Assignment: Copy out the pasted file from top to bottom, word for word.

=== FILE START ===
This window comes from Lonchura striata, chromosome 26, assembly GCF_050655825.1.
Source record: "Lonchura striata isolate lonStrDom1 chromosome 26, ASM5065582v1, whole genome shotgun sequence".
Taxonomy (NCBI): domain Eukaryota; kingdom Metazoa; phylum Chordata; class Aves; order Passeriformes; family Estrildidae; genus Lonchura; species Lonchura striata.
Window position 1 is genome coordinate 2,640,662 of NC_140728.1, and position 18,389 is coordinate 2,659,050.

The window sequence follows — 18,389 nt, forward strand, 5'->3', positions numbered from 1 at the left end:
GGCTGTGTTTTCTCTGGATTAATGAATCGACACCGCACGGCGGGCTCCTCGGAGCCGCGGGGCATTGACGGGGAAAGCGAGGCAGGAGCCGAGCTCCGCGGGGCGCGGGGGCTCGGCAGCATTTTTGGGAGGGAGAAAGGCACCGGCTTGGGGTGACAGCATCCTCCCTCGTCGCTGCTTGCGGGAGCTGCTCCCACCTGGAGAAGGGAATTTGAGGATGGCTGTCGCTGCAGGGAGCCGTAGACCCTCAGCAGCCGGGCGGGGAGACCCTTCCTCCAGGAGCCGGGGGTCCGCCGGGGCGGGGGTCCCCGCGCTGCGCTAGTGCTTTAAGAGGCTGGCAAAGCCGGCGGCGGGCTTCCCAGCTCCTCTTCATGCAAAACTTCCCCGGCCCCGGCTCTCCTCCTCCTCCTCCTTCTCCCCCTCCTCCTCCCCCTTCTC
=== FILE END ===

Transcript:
This window comes from Lonchura striata, chromosome 26, assembly GCF_050655825.1.
Source record: "Lonchura striata isolate lonStrDom1 chromosome 26, ASM5065582v1, whole genome shotgun sequence".
Taxonomy (NCBI): domain Eukaryota; kingdom Metazoa; phylum Chordata; class Aves; order Passeriformes; family Estrildidae; genus Lonchura; species Lonchura striata.
Window position 1 is genome coordinate 2,640,662 of NC_140728.1, and position 18,389 is coordinate 2,659,050.

The window sequence follows — 18,389 nt, forward strand, 5'->3', positions numbered from 1 at the left end:
GGCTGTGTTTTCTCTGGATTAATGAATCGACACCGCACGGCGGGCTCCTCGGAGCCGCGGGGCATTGACGGGGAAAGCGAGGCAGGAGCCGAGCTCCGCGGGGCGCGGGGGCTCGGCAGCATTTTTGGGAGGGAGAAAGGCACCGGCTTGGGGTGACAGCATCCTCCCTCGTCGCTGCTTGCGGGAGCTGCTCCCACCTGGAGAAGGGAATTTGAGGATGGCTGTCGCTGCAGGGAGCCGTAGACCCTCAGCAGCCGGGCGGGGAGACCCTTCCTCCAGGAGCCGGGGGTCCGCCGGGGCGGGGGTCCCCGCGCTGCGCTAGTGCTTTAAGAGGCTGGCAAAGCCGGCGGCGGGCTTCCCAGCTCCTCTTCATGCAAAACTTCCCCGGCCCCGGCTCTCCTCCTCCTCCTCCTTCTCCCCCTCCTCCTCCCCCTTCTC